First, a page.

Next, the SAN administrator begins carving up storage on the array. The array creates several devices and gets presented out to the target ports of the array with LUN numbers. The array needs to have the devices ‘masked’ properly. What is LUN masking? It is a means to mask or hide LUNS from being visible to other HBAs that are zoned into the target ports. Imagine if you had 50 servers sharing the same target ports and they all saw all the LUNS on those target ports. You would be asking for trouble. Say that you had a database running on one of the LUNS and another host thought that this LUN was free for consumption and it began formatting the LUN while the database is running. You instantly lose your entire database! In order to avoid this type of scenario, LUN masking is in place to mask or hide LUNs to only those hosts that should be seeing the LUN on the target ports. If the LUN masking is done incorrectly, the storage will either not show up or will behave unexpectedly, such as in a cluster configuration where a LUN is shared among multiple servers.
Once the LUN is visible to the host, the host now sees multiple LUNs. Now the host has to glue all these LUNs together by using volume management software to create one large partition. Do you see the complexity in all of this? Can you imagine the man hours and time to coordinate this effort? This complexity is one of the many factors driving the sudden popularity of virtualization and cloud computing.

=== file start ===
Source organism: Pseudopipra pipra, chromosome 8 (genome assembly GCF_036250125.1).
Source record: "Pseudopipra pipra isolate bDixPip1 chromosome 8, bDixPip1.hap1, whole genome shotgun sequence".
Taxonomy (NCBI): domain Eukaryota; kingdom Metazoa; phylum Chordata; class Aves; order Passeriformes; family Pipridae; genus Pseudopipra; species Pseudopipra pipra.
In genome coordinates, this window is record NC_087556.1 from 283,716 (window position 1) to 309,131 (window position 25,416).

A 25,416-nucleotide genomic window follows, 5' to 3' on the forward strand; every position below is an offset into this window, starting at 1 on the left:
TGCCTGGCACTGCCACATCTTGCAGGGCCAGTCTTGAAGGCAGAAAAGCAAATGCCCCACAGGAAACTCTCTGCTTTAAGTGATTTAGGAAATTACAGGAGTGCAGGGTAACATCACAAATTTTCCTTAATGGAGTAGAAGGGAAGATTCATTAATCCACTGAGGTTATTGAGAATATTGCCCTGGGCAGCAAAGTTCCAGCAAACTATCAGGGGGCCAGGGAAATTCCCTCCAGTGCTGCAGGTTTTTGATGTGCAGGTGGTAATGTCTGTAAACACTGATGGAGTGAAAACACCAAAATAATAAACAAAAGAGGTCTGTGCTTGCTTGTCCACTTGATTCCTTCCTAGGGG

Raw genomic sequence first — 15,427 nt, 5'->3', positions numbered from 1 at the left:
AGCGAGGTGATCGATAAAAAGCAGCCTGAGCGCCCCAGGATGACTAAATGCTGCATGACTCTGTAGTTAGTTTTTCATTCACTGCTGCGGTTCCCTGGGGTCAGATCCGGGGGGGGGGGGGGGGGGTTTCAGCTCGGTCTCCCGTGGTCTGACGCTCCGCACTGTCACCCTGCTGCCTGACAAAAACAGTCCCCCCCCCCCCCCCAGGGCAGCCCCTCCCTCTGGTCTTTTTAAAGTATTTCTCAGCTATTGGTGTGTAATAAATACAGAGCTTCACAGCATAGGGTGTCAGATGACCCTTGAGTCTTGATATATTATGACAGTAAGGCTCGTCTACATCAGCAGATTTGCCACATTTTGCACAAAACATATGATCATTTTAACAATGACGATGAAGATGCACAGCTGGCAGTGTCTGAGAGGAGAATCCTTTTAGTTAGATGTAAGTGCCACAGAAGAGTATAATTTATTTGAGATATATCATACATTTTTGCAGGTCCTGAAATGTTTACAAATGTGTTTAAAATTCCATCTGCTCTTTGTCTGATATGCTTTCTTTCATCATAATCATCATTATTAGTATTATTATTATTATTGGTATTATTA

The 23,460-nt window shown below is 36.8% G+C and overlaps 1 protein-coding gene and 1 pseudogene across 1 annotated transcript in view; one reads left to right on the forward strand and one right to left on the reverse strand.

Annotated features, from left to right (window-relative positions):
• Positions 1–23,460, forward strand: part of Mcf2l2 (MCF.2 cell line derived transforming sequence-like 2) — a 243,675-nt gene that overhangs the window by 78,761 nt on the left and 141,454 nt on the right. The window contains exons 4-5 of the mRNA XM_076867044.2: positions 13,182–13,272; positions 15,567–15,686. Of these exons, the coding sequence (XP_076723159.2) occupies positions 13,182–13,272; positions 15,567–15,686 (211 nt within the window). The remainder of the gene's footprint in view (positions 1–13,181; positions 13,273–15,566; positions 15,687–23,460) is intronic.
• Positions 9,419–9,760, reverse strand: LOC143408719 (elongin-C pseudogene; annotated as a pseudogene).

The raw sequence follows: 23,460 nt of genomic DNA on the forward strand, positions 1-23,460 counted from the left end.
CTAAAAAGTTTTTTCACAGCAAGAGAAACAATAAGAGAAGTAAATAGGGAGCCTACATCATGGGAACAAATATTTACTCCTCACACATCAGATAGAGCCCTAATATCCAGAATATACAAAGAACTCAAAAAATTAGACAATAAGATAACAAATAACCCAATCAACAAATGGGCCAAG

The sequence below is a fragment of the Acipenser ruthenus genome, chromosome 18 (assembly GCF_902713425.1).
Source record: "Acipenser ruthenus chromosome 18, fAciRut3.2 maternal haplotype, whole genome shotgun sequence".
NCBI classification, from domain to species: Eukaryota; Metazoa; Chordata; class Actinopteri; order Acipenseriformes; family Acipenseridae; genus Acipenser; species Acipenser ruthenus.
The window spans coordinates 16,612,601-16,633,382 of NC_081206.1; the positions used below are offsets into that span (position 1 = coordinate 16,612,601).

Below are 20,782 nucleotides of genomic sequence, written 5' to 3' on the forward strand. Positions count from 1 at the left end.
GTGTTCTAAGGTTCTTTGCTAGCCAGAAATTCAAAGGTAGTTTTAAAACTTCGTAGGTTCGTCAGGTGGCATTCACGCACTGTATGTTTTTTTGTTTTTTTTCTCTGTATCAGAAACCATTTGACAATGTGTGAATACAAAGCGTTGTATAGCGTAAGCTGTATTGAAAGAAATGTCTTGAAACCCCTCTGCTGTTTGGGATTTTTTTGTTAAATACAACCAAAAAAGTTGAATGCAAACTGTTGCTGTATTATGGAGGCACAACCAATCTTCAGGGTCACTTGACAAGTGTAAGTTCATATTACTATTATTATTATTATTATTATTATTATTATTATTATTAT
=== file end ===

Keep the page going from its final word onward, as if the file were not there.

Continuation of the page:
Fluidity and ease of use
In the Unix/Linux world, the problem of storage allocation was solved many years ago. NFS (Network File System) was the primary means of allocating a file system out to hosts. With one simple export statement, you can share a 1TB volume to a host or group of hosts in a matter of seconds. The NAS device would handle all of the volume management, the write protection, and the file system layout. With one command, a server could have a file system presented to it. This powerful concept was extended to unstructured, as well as structured, data. Database companies such as Oracle began writing direct NFS drivers and NFS became the primary means of allocating storage to application servers. Coupled with automation, this means of allocating storage was infinitely more fluid than block-based allocation.
What about today and the near future? Microsoft has taken a firm stand in stating that SMB 2.2 is their company direction for server workloads with Windows 8. Imagine the fluidity, reduction of man-hours and simplicity in allocating Windows storage from NAS devices. This is Microsoft’s rebuttal to what has been happening in the Unix and NAS world for many years. The SMB 2.2 protocol will allow multiple connections, aggregating data streams over multiple network interfaces, and persistent handles, which allows for better throughput and resilience.
What the Unix world has enjoyed for many years, Microsoft will finally introduce to the Windows world, plus more. I can’t say that block based storage is dead or that it will go away any time soon, but NAS has definitely moved up in the stack as a more viable and fluid solution to allocating storage in our ever-changing and fast paced-cloud computing world.
Seiji Shintaku is the director of product management at Likewise Software (Bellevue, WA). www.likewise.com